Don't trust Health Canada to study pesticides
The Sun editorial implies there is not yet clear evidence of pesticide harm and the provinces and towns that acted to protect their citizens were misguided.
How does one get clear evidence of pesticide harm? What is meant by "clear evidence"?
I am a retired federal public servant familiar with the Ottawa pesticide approval scene. In my opinion, and I have devoted a great deal of time to this issue since my retirement, it is high time all provinces in Canada banned cosmetic (i.e. urban) use of pesticides.
To suggest, as the editorial does, the federal regulatory process is rigorous is to be 1) badly misinformed and 2) embrace the industry's point of view.
The "rigorous" process merely involves the review and rubber-stamping of information submitted by the industry.
Health Canada's Pest Management Regulatory Agency (PMRA) has no labs of its own and employs predominantly toxicologists (rodent specialists). This agency is partly funded by the chemical industry. The industry withholds important information from the PMRA with impunity. The PMRA is missing expertise in epidemiology (human studies).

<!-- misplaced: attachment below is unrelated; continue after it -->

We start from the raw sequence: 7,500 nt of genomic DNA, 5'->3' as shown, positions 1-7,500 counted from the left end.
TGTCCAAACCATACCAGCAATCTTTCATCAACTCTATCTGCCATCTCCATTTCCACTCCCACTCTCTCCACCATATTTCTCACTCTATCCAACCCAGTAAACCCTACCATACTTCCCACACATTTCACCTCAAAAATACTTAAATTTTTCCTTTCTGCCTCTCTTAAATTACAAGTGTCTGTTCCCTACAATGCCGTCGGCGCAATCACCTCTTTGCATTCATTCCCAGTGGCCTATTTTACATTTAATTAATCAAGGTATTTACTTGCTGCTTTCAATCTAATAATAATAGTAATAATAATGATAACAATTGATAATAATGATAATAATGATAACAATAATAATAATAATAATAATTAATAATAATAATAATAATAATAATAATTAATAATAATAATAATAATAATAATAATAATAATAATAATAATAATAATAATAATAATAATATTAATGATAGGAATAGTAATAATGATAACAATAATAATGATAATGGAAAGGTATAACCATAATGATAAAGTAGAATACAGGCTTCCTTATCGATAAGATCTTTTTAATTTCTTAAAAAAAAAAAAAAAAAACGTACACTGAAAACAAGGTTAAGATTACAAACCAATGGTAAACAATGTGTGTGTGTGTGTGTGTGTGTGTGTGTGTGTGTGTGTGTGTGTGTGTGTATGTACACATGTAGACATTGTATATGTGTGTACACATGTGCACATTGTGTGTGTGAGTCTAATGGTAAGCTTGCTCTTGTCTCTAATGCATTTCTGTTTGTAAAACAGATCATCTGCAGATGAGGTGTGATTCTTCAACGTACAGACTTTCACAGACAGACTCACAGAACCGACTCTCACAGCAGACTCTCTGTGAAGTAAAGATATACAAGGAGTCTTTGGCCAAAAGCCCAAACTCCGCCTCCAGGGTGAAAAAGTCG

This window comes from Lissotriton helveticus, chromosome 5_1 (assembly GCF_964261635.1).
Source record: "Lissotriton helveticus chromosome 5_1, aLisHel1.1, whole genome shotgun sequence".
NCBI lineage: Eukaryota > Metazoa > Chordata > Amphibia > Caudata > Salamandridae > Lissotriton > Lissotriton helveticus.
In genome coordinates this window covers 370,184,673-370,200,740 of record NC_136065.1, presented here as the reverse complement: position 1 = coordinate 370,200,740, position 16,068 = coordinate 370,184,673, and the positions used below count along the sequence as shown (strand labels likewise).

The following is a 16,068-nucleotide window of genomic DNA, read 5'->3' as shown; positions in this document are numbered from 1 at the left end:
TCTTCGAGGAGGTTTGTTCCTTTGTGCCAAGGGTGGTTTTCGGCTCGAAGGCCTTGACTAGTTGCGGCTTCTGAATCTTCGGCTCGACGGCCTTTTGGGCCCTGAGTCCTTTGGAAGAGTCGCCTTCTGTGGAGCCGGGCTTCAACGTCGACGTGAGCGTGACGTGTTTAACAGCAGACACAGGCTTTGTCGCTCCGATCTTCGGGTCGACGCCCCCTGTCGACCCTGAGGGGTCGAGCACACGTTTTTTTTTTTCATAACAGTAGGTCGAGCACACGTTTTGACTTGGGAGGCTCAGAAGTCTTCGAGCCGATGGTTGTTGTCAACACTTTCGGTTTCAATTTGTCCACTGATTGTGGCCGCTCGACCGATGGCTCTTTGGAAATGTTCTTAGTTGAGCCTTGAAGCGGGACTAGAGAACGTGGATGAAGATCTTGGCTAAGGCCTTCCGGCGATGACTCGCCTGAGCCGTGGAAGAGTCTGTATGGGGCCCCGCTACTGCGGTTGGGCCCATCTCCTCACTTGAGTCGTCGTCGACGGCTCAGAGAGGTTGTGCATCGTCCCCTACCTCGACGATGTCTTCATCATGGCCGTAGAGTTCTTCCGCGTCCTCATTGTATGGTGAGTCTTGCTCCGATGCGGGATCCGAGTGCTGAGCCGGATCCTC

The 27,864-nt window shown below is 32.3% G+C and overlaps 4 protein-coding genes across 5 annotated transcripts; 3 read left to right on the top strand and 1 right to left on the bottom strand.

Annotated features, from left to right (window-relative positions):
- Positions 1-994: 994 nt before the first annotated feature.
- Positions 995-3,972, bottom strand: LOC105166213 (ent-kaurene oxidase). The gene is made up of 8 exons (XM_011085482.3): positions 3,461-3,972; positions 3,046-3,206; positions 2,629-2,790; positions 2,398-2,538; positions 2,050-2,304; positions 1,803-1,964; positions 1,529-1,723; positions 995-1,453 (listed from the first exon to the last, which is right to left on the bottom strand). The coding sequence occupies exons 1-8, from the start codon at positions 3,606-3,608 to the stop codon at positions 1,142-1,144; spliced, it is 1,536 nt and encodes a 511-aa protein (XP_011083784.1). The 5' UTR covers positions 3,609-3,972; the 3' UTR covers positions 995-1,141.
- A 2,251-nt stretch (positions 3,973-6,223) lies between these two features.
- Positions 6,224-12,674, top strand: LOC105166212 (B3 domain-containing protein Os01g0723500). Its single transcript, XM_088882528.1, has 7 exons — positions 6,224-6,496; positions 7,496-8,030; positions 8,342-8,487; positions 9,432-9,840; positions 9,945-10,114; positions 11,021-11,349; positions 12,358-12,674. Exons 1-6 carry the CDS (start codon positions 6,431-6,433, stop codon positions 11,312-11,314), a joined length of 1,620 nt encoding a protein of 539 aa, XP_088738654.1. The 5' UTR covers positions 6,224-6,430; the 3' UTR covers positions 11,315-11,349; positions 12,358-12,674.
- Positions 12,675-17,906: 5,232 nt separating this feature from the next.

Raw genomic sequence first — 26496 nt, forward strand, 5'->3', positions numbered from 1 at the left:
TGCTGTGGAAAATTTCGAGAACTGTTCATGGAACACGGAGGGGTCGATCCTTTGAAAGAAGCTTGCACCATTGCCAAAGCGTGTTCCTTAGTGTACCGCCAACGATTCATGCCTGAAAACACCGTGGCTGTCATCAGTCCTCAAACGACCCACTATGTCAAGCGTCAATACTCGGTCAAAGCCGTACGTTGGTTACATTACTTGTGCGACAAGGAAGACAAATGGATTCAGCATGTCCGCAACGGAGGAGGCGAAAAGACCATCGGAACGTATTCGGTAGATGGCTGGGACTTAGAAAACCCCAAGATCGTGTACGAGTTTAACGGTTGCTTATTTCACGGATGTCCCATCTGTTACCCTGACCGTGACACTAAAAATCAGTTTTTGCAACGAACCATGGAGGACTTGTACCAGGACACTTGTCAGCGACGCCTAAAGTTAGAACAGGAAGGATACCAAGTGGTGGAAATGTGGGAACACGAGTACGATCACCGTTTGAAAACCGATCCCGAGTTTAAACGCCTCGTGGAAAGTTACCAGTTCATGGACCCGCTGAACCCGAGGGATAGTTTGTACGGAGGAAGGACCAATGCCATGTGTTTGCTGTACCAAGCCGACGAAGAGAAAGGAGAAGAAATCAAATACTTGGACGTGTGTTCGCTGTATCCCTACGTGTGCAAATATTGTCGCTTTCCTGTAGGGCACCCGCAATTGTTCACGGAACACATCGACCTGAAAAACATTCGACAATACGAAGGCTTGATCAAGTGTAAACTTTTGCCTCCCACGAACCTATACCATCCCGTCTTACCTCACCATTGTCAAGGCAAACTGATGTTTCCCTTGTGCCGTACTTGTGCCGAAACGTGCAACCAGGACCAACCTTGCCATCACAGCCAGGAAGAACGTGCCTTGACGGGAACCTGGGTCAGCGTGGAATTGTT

A monumental epidemiological study by the Ontario College of Family Physicians in 2004 is under attack by the chemical industry and friends, as it is a threat to the assumption pesticides are safe when used as directed.
The PMRA proved neither able nor willing to carefully examine this useful and comprehensive study.
Dr. Meg Sears is an independent bio-chemist who found the 2008 review of the omnipresent herbicide 2,4-D by the PMRA completely inadequate.
Sears pointed out that in re-registering 2,4-D its estrogenic activity promoting breast cancer and androgenic activity promoting prostate cancer, "were … neither referenced nor considered by the PMRA." (Notice of Objection to a Registration Decision of 2,4-D, 2008.)
The editorial says homeowners are entitled to enhance "their own sense of well-being by maintaining their lawns and gardens in a manner and to the standard they see fit."
No one has the right to poison their neighbours and contaminate common water sources.
If B.C. continues to underestimate the risks involved to its citizens, there will never be a ban on cosmetic use of pesticides in your province.
K. Jean Cottam Ottawa